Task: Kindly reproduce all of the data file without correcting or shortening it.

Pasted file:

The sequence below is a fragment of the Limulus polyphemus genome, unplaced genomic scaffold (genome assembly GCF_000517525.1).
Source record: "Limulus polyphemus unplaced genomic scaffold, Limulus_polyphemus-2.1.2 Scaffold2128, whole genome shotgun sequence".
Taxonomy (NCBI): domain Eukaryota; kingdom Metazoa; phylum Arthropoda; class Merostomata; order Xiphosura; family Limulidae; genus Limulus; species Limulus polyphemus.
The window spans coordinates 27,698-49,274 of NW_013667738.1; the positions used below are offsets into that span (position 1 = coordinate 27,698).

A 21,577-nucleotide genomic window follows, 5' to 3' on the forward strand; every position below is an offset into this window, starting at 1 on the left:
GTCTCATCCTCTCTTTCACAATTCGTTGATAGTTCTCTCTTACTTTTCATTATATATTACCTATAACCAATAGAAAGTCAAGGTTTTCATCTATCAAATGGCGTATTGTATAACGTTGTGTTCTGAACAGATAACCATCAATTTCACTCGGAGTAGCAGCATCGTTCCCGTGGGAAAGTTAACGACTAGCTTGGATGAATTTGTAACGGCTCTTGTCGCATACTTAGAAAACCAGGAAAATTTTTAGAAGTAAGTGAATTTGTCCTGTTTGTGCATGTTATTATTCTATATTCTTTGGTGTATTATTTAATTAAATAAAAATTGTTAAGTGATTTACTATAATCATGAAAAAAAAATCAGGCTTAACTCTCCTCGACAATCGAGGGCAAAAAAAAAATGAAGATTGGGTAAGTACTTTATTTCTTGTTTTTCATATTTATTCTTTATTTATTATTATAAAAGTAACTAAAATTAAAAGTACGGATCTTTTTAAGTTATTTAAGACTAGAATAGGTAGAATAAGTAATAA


The sequence below is a fragment of the Limulus polyphemus genome, unplaced genomic scaffold (genome assembly GCF_000517525.1).
Source record: "Limulus polyphemus unplaced genomic scaffold, Limulus_polyphemus-2.1.2 Scaffold2128, whole genome shotgun sequence".
Taxonomy (NCBI): domain Eukaryota; kingdom Metazoa; phylum Arthropoda; class Merostomata; order Xiphosura; family Limulidae; genus Limulus; species Limulus polyphemus.
The window spans coordinates 27,698-49,274 of NW_013667738.1; the positions used below are offsets into that span (position 1 = coordinate 27,698).

A 21,577-nucleotide genomic window follows, 5' to 3' on the forward strand; every position below is an offset into this window, starting at 1 on the left:
GTCTCATCCTCTCTTTCACAATTCGTTGATAGTTCTCTCTTACTTTTCATTATATATTACCTATAACCAATAGAAAGTCAAGGTTTTCATCTATCAAATGGCGTATTGTATAACGTTGTGTTCTGAACAGATAACCATCAATTTCACTCGGAGTAGCAGCATCGTTCCCGTGGGAAAGTTAACGACTAGCTTGGATGAATTTGTAACGGCTCTTGTCGCATACTTAGAAAACCAGGAAAATTTTTAGAAGTAAGTGAATTTGTCCTGTTTGTGCATGTTATTATTCTATATTCTTTGGTGTATTATTTAATTAAATAAAAATTGTTAAGTGATTTACTATAATCATGAAAAAAAAATCAGGCTTAACTCTCCTCGACAATCGAGGGCAAAAAAAAAATGAAGATTGGGTAAGTACTTTATTTCTTGTTTTTCATATTTATTCTTTATTTATTATTATAAAAGTAACTAAAATTAAAAGTACGGATCTTTTTAAGTTATTTAAGACTAGAATAGGTAGAATAAGTAATAA